Monthly Archives: March 2013

Posted in Behind the Scenes, Getty Foundation

Getting “CAM-my” with Alumni of the Getty Internship Program

Alumni of the Getty Foundation's Multicultural Undergraduate Internship Program
Big smiles, big progress: Alumni of the Getty Foundation's Multicultural Undergraduate Internship Program at the annual conference of the California Association of Museums (CAM)

An alumna of the Foundation’s Multicultural Undergraduate Internship Program reflects on making and sustaining connections. More»

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Posted in Behind the Scenes, Manuscripts and Books, Research, Voices

Creating “Getty Scholars’ Workspace”: Lessons from the Digital Humanities Trenches

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Getty Scholars’ Workspace, an online collaborative working environment, is taking shape at the Getty Research Institute. Lessons from the pilot project. More»

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Posted in Art, Publications, Research, Voices

It’s Time to Rethink and Expand Art History for the Digital Age

Google Image Search result for "Mona Lisa"
But is it art history? Google Image Search result for "Mona Lisa"

We need a 21st-century rethink of art history, one that takes us beyond academia to include artistic creation and the reception of artworks by the public. More»

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Posted in Architecture and Design, Exhibitions and Installations

Explore “Pacific Standard Time Presents: Modern Architecture in L.A.” on Newly Launched Website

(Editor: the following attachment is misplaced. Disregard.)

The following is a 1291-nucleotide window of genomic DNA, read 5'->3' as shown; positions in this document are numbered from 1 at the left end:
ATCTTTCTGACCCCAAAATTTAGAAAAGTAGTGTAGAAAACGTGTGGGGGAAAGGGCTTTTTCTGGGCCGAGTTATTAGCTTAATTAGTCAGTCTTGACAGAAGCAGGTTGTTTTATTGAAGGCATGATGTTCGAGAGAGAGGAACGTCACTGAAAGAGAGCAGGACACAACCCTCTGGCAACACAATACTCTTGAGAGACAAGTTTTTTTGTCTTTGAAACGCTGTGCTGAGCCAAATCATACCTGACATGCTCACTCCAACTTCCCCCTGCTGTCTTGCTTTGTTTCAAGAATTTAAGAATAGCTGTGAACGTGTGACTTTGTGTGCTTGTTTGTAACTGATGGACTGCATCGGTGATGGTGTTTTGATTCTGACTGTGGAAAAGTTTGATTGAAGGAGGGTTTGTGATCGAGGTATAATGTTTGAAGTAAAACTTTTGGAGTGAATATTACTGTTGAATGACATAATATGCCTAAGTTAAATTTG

Highways 5, 10, 60, and 101 Looking West, L.A. River and Downtown Beyond / Michael Light
Courtesy of and © Michael Light and Craig Krull Gallery, Santa Monica

Browse around L.A. faster than freeway travel (as if freeway travel is ever speedy). “Pacific Standard Time Presents” website sets new sights on how our city was made Modern. More»

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Posted in Art, Behind the Scenes, Publications, Research, Voices

Rethinking Art History | Getty Voices

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In the digital age, is art history still relevant? The discussion is needed, and needed now. More»

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Posted in Art, J. Paul Getty Museum, Paintings

Dear “Woman in Blue,” Let Me Tell You Of…

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“You will be forgotten. Your image, however, will be immortal. Through it, you will travel far—not by horse and cart, or merchant ship, but through the sky…” More»

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      #ProvenancePeek: July 31

      Every art object has a story—not only of how it was made, but of how it changed hands over time until it found its current home. That story is provenance.

      This small panel by Dutch master Gerrit Dou (photographed only in black and white) is now in the collection of the Sterling and Francine Clark Art Institute. It was sold to American collector Robert Sterling Clark, an heir to the Singer sewing machine fortune, in the summer of 1922.

      How do we know this? Archival sleuthing! A peek into the handwritten stock books of M. Knoedler & Co. (book 7, page 10, row 40, to be exact) records the Dou in “July 1922” (right page, margin). Turning to the sales books, which lists dates and prices, we again find the painting under the heading “New York July 1922,” with its inventory number 14892. A tiny “31” in superscript above Clark’s name indicates the date the sale was recorded.

      M. Knoedler was one of the most influential dealers in the history of art, selling European paintings to collectors whose collections formed the genesis of great U.S. museums. The Knoedler stock books have recently been digitized and transformed into a searchable database, which anyone can query for free.

      Girl at a Window, 1623–75, Gerrit Dou. Oil on panel, 10 9/16 x 7 ½ in. Sterling and Francine Clark Art Institute, Williamstown, Massachusetts


      #ProvenancePeek is a monthly series by research assistant Kelly Davis peeking into #onthisday provenance finds from the M. Knoedler & Co. archives at the Getty Research Institute.

      07/31/15

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